New Linux distributor opens shop in Makati
PHILIPPINES (Manilla Bulletin) - As the adoption of Linux becomes more and more widespread, many tech companies are realizing the need to have their Linux training courses institutionalized.
Q Linux Solutions, Inc., a local Linux distributor and advocate, shares the same vision.
In a recent interview during a recent Linux seminar to launch the new company held in Makati City, Q Linux Solutions sales and marketing manager Dennis Santiago said that in the future they aim to offer the Linux training coursewares institutionalized.
"Our goal is to offer Linux courses in a standard academic mode and form via our Open Source Proficiency Center called Q Linux Labs," he said.
The said lab, Santiago said, is dedicated to the promotion of Open Source Technology in the country by providing quality education through seminars, training and support to all Open Source and Linux aspirants and professionals.
As an open source system, Linux is a licensed software distributed for free or for sale, in its binary and source forms. The license allows users to modify and redistribute the software, for free or for sale using the same original open source software.
Starting Aug. 14, Q Linux Labs will kick off its first Linux academic courses at the company office in Makati City.
By offering standard Linux academic courses, Q Linux Solutions hope to attract enterprises that may want to migrate their online operations to a Linux environment.
"We are looking at offering our Internet and e-commerce Linux solutions towards the corporate market as well as Internet service providers (ISPs).
The initiative, he explained, is part of their corporate vision to have enterprises run their mission critical applications on Linux environment.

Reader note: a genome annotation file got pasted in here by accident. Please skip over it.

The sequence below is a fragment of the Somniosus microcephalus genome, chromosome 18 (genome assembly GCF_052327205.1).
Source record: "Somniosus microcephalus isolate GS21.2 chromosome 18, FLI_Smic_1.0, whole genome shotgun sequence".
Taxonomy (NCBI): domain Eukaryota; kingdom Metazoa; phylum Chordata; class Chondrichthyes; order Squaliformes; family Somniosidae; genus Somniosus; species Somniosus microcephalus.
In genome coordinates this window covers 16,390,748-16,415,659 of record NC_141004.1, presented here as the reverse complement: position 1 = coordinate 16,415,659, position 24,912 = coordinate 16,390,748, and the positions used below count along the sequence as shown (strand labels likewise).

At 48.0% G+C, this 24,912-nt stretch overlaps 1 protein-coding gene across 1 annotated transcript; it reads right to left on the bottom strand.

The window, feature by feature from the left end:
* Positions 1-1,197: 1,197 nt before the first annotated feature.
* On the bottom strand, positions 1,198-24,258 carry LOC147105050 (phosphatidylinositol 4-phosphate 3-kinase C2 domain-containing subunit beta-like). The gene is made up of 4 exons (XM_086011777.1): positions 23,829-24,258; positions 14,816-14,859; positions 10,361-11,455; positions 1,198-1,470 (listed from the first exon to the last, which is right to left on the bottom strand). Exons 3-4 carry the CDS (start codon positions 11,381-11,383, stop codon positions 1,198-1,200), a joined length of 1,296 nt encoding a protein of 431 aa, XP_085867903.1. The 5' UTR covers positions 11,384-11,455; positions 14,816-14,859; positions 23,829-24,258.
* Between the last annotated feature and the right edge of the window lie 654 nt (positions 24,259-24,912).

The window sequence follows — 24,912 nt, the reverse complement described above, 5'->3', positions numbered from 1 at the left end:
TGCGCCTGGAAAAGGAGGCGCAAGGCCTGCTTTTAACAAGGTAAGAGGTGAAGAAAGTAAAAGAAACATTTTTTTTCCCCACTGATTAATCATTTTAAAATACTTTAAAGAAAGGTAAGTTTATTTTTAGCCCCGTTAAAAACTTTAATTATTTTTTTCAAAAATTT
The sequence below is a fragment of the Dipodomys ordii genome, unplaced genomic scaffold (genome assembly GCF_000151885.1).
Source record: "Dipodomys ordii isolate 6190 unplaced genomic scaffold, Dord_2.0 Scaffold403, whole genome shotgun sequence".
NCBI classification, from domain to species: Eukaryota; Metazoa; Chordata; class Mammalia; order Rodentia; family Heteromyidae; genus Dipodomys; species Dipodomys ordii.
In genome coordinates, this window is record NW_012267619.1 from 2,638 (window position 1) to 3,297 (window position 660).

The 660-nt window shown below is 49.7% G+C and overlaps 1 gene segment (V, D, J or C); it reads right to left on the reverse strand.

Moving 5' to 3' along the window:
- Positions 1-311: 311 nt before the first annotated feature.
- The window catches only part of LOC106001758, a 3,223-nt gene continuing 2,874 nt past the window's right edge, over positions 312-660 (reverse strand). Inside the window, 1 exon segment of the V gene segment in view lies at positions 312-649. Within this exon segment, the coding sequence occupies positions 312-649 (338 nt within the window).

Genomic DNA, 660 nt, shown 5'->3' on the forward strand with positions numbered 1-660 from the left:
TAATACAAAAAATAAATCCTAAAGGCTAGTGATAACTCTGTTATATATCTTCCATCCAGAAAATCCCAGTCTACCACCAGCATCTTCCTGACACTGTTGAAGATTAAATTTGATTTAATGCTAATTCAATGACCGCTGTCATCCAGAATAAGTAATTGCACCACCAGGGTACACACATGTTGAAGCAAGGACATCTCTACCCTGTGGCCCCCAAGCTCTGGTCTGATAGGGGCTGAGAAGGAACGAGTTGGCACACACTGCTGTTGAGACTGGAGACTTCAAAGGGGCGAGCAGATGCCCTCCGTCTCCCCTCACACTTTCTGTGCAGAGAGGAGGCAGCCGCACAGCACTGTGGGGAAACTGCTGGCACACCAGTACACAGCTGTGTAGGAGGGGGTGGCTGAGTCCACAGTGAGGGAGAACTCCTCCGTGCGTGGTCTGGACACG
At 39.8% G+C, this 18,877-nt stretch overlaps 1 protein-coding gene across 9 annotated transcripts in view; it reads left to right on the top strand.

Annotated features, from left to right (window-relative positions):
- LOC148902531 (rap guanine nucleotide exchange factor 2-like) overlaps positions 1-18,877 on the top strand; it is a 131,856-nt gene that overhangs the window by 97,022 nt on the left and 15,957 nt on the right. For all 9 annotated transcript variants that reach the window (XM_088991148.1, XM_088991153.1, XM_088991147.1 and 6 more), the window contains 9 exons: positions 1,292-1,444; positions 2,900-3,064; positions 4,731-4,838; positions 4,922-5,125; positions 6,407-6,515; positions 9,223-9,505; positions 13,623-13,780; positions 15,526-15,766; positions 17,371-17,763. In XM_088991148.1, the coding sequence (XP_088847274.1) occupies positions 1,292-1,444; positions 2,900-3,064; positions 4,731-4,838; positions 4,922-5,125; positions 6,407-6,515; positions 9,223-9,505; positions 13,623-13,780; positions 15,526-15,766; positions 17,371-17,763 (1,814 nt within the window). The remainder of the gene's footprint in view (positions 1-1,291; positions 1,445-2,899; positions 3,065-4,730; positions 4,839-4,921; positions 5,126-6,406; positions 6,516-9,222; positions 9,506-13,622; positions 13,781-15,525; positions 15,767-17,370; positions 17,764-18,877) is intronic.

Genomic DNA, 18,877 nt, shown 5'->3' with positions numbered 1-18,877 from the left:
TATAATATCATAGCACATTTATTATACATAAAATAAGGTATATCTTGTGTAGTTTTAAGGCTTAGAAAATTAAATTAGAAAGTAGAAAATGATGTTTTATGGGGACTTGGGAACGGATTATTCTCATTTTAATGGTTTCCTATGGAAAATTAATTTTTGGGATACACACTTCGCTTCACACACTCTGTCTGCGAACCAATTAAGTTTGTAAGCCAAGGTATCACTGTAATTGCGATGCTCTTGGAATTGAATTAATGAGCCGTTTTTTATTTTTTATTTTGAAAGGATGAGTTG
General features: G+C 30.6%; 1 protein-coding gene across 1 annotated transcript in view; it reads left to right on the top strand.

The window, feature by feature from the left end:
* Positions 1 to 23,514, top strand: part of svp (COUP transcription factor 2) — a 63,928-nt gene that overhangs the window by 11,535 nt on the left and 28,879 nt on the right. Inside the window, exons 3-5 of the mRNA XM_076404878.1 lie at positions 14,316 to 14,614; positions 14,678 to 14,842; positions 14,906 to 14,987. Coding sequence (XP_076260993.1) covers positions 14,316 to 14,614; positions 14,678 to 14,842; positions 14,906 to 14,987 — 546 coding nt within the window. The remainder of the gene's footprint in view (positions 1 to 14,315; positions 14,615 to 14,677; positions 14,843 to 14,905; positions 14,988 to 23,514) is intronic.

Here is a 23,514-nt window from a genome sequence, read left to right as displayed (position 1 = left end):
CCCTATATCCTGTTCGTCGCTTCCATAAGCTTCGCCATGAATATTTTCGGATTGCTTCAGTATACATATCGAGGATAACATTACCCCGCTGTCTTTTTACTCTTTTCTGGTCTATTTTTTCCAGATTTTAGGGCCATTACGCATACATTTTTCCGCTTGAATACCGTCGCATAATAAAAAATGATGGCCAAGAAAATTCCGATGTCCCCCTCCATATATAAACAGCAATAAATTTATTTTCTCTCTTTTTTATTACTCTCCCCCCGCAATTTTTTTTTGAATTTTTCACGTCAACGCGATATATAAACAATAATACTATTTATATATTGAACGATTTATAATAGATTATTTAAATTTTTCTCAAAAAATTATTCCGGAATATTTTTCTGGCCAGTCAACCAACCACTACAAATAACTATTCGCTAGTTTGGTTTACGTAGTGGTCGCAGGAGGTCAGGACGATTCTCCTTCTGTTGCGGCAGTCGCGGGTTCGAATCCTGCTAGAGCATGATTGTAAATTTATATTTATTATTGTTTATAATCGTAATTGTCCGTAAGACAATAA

He added that they aim to provide these market segment with more (technical) support and applications.
With regards to the ISP market, Santiago said they are in the process of inking an agreement with more or less 50 ISPs to provide them with technical support and management service.
Santiago said this means Q Linux will not only be providing technical support to these ISPs, but will also act as their system administrator.
Presently, Mozcom, MindGate and EDSAMail are a few of the local ISPs already operating in the Linux environment, and Santiago expects the number to grow.
This bullish outlook for greater Linux adoption in the country by local ISPs, however, is a view not shared by all.
According to Prof. Pablo Manalastas, a pioneer Linux user from the Ateneo de Manila University's Department of Information Systems and Computer Science, "people are so used to (the) Windows (OS) that it's so hard (for Linux) to get around it."
Santiago, however disspelled this statement, maintaining that prospects for the local Linux market are even brighter, today.
According to the online Linux global counter, the number of registered Linux users in the Philippines, alone, have skyrocketed by as huge as 137 percent.
That's 388 registered users as of April 4, 2000 from last year's 164.
Moreover, the staggering growth has placed the Philippines in second place among its other Linux-using Asian counterparts.
First in rank is Indonesia with a 168-percent growth rate so far, this year.
In a global scale, however, the Philippines only ranks No. 36 among the 197 countries included in the counter. The US is still the top Linux-using country in the world with more than 40,000 registered users this year, or a growth rate of 31 percent.
Santiago said an alliance program which they plan to launch in 30 days with IT consulting firms in the region will further strengthen Linux's foothold in the local market.
"This will get us the footprint to propagate Linux among bigger vendors," he said.